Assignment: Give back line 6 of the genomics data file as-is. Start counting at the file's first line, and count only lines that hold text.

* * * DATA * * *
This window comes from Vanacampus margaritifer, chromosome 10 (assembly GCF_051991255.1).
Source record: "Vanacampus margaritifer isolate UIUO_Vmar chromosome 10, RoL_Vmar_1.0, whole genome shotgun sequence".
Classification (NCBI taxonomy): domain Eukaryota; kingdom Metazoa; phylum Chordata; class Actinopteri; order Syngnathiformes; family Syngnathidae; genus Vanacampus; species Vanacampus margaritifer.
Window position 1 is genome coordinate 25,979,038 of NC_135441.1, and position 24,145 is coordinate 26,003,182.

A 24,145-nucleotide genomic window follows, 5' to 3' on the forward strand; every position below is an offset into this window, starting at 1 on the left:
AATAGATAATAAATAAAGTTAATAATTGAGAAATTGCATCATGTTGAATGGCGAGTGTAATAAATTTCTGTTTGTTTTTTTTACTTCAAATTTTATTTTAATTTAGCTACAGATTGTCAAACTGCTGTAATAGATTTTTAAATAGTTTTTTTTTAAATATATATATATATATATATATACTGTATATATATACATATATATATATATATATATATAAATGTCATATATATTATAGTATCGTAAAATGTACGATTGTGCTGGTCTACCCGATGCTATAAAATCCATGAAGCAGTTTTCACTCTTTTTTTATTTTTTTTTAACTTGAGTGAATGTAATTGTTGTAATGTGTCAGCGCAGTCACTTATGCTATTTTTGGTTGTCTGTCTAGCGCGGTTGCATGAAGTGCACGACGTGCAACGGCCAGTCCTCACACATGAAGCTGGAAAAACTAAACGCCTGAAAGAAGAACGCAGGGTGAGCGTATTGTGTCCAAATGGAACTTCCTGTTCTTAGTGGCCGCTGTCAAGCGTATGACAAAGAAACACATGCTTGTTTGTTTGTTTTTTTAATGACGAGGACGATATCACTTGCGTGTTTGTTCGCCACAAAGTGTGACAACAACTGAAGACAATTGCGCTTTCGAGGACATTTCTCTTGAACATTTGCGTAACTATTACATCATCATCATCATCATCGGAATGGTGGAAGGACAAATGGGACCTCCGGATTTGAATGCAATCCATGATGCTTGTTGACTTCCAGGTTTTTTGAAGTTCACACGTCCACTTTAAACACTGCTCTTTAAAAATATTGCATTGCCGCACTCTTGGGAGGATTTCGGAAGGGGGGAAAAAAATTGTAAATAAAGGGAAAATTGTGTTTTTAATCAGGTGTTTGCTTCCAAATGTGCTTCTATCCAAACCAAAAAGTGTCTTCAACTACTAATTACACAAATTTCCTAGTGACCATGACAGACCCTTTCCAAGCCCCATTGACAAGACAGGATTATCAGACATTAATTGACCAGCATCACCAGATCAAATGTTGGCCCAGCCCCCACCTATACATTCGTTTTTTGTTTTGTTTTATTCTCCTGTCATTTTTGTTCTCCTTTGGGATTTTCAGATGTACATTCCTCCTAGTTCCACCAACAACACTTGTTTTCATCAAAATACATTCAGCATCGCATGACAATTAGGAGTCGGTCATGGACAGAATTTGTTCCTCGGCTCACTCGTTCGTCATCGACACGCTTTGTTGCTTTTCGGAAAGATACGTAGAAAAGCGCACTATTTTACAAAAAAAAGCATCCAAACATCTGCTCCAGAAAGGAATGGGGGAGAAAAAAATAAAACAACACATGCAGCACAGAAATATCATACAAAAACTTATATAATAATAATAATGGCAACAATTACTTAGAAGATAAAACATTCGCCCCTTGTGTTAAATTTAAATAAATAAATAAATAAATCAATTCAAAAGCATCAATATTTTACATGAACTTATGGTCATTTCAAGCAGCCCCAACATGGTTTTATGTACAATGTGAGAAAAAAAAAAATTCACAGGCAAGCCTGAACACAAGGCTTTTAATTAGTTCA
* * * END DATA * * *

AATAGATAATAAATAAAGTTAATAATTGAGAAATTGCATCATGTTGAATGGCGAGTGTAATAAATTTCTGTTTGTTTTTTTTACTTCAAATTTTATTTTAATTTAGCTACAGATTGTCAAACTGCTGTAATAGATTTTTAAATAGTTTTTTTTTAAATATATATATATATATATATATACTGTATATATATACATATATATATATATATATATATAAATGTCATATATATTATAGTATCGTAAAATGTACGATTGTGCTGGTCTACCCGATGCTATAAAATCCATGAAGCAGTTTTCACTCTTTTTTTATTTTTTTTTAACTTGAGTGAATGTAATTGTTGTAATGTGTCAGCGCAGTCACTTATGCTATTTTTGGTTGTCTGTCTAGCGCGGTTGCATGAAGTGCACGACGTGCAACGGCCAGTCCTCACACATGAAGCTGGAAAAACTAAACGCCTGAAAGAAGAACGCAGGGTGAGCGTATTGTGTCCAAATGGAACTTCCTGTTCTTAGTGGCCGCTGTCAAGCGTATGACAAAGAAACACATGCTTGTTTGTTTGTTTTTTTAATGACGAGGACGATATCACTTGCGTGTTTGTTCGCCACAAAGTGTGACAACAACTGAAGACAATTGCGCTTTCGAGGACATTTCTCTTGAACATTTGCGTAACTATTACATCATCATCATCATCATCGGAATGGTGGAAGGACAAATGGGACCTCCGGATTTGAATGCAATCCATGATGCTTGTTGACTTCCAGGTTTTTTGAAGTTCACACGTCCACTTTAAACACTGCTCTTTAAAAATATTGCATTGCCGCACTCTTGGGAGGATTTCGGAAGGGGGGAAAAAAATTGTAAATAAAGGGAAAATTGTGTTTTTAATCAGGTGTTTGCTTCCAAATGTGCTTCTATCCAAACCAAAAAGTGTCTTCAACTACTAATTACACAAATTTCCTAGTGACCATGACAGACCCTTTCCAAGCCCCATTGACAAGACAGGATTATCAGACATTAATTGACCAGCATCACCAGATCAAATGTTGGCCCAGCCCCCACCTATACATTCGTTTTTTGTTTTGTTTTATTCTCCTGTCATTTTTGTTCTCCTTTGGGATTTTCAGATGTACATTCCTCCTAGTTCCACCAACAACACTTGTTTTCATCAAAATACATTCAGCATCGCATGACAATTAGGAGTCGGTCATGGACAGAATTTGTTCCTCGGCTCACTCGTTCGTCATCGACACGCTTTGTTGCTTTTCGGAAAGATACGTAGAAAAGCGCACTATTTTACAAAAAAAAGCATCCAAACATCTGCTCCAGAAAGGAATGGGGGAGAAAAAAATAAAACAACACATGCAGCACAGAAATATCATACAAAAACTTATATAATAATAATAATGGCAACAATTACTTAGAAGATAAAACATTCGCCCCTTGTGTTAAATTTAAATAAATAAATAAATAAATCAATTCAAAAGCATCAATATTTTACATGAACTTATGGTCATTTCAAGCAGCCCCAACATGGTTTTATGTACAATGTGAGAAAAAAAAAAATTCACAGGCAAGCCTGAACACAAGGCTTTTAATTAGTTCA